Recently a patient asked my recommendations for purchasing exercise equipment to use at home. The person had enjoyed a generally healthy life and was interested in keeping that trend going so the later following years wouldn’t become a series of very expensive dates with various practitioners of medicine.

I advised her to get a comfortable pair of shoes and walk. The patient pondered my counsel for a moment and replied that Dr. Waldmann had told her the same thing forty years prior.

Dr. George Waldmann, a founding partner of Madras Medical Group, practiced in Madras from 1970 to 1997. At the start of his career the average American lived about 71 years, rarely thought about exercise but generally spent far more time engaged in physical activity.

Most physicians were general practitioners, specialists were rarely consulted and the typical office visit cost about $35. Fast forward to 2010 for the latest data and we are now living about 8 years longer, our jobs and lifestyle are more sedentary and we drive to gyms to peddle stationary bikes at a monthly cost that exceeds Dr. Waldmann’s modest fees.

Much has changed, but our bodies have not and a vast body of research validates the strong benefits of physical activity, particularly that of an aerobic nature. Regular exercise is associated with risk reduction of 40-50 percent for colon cancer, 30-40 percent for breast cancer and 38-46 percent for uterine cancer. In the cardiovascular system moderate physical activity decreases heart attack risk by 27-41 percent and adult onset diabetes risk is reduced by a staggering 58 percent.

Recent research utilizing MRI scans has demonstrated that a brisk 40 minute walk looping around Juniper Hills Park or strolling up and down the M Hill three times a week can fundamentally increase the size of your brain even if you take up that habit in your sixties and seventies. This is a small sampling but the results are consistent and touch on almost all aspects of our health in a positive manner.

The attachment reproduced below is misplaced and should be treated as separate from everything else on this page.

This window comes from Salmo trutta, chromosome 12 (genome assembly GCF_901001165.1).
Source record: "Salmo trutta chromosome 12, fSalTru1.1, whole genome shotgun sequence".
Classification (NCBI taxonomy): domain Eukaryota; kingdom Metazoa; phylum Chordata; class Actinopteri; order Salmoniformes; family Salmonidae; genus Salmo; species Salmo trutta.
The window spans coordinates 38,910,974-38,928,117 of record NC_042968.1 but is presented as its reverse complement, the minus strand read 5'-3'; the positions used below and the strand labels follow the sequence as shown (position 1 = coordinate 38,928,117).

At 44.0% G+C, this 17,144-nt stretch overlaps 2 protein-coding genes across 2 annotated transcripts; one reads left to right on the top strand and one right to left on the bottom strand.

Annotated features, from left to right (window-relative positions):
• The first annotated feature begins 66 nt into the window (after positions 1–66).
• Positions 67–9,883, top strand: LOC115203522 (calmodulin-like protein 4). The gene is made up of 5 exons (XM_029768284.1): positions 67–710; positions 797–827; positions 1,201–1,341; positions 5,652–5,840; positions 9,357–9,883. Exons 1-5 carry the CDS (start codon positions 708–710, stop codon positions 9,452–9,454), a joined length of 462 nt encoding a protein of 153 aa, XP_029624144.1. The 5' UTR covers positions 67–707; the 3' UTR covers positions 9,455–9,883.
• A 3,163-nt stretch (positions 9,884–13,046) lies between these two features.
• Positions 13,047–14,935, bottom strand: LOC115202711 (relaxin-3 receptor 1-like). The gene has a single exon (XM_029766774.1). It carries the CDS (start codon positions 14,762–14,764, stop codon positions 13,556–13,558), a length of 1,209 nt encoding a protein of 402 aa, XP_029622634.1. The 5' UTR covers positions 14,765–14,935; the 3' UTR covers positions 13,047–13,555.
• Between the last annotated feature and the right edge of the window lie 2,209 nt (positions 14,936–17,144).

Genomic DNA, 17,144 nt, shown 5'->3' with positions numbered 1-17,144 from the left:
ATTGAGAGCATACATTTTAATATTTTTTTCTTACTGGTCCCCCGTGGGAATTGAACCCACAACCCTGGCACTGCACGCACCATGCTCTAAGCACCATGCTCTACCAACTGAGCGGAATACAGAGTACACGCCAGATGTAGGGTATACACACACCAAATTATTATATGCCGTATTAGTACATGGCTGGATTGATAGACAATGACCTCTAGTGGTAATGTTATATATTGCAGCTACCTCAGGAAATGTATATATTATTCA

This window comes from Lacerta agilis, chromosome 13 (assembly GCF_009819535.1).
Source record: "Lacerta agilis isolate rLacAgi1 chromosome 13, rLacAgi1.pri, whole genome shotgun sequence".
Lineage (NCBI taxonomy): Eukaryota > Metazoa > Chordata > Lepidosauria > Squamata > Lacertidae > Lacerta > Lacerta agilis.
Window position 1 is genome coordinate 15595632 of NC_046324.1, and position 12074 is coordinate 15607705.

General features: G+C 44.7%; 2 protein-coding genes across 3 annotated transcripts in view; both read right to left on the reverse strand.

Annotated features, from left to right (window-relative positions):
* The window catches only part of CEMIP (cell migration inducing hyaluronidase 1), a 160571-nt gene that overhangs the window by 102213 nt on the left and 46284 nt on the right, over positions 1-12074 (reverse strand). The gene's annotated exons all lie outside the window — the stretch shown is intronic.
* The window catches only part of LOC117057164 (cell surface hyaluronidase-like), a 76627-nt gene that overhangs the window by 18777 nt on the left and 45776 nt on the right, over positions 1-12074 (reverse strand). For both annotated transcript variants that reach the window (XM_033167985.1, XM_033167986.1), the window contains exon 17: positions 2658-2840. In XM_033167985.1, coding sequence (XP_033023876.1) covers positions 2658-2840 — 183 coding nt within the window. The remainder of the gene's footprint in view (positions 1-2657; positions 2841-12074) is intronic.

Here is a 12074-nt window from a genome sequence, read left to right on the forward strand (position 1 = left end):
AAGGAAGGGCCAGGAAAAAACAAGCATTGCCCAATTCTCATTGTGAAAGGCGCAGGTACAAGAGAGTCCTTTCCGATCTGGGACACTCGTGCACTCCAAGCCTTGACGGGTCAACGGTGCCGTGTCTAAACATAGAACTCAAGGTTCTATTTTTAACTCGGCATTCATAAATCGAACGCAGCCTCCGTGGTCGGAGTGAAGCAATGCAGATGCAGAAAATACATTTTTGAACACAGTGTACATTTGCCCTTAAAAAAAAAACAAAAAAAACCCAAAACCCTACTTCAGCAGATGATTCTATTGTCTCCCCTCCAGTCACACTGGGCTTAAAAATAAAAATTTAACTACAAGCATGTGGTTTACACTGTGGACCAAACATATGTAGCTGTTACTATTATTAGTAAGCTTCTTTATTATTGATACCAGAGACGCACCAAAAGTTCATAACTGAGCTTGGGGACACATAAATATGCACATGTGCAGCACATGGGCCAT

Simply put consistent aerobic activity seems to give about a 40 percent better chance that we will not be seeing the doctor for a myriad of health problems. No medication exists that touches so many of the body’s systems in such a protective manner with minimal adverse side effects at a bargain basement price.

If exercise is medication, the question arises as to what dose do we need to get the therapeutic effects.

The research suggests a minimum of 30 minutes three times a week has benefits, strong evidence exists that 150 minutes a week spread over 4-6 days will give that 40 percent level protection. How hard to go, or intensity, of those activities is best determined by an elevation of resting heart rate to between 60-85 percent of maximum heart rate with the upper end reserved for highly trained individuals.

A brisk walk will get it done for most folks, but the heart doesn’t seem to mind what activity is being performed provided it is sustained and consistent.

Any journey begins with a single step and our individual variation places each of us at our own spot on that path. Successfully taking a step forward on an exercise program demands respect for where you have been and each of us needs different tools to most successfully move forward.

Our community has a multitude of resources to make the step easy and the journey smooth. A variety of health care professionals, community events such as Moving Mountains, interest groups like MADras Runners, facilities and programs through the MAC recreation district are but a few examples.

Query Google about 5 km training plans and in a mere .4 seconds nearly a quarter billion results pop up.

A hallmark of a masterful clinician is to do the basics well and Dr. Waldmann seems to have met that standard with his sage advice many years ago. Search engines, social media and recreation districts were things of the future when he first warmed a stethoscope in Jefferson County, but our body’s basic needs have remained constant.

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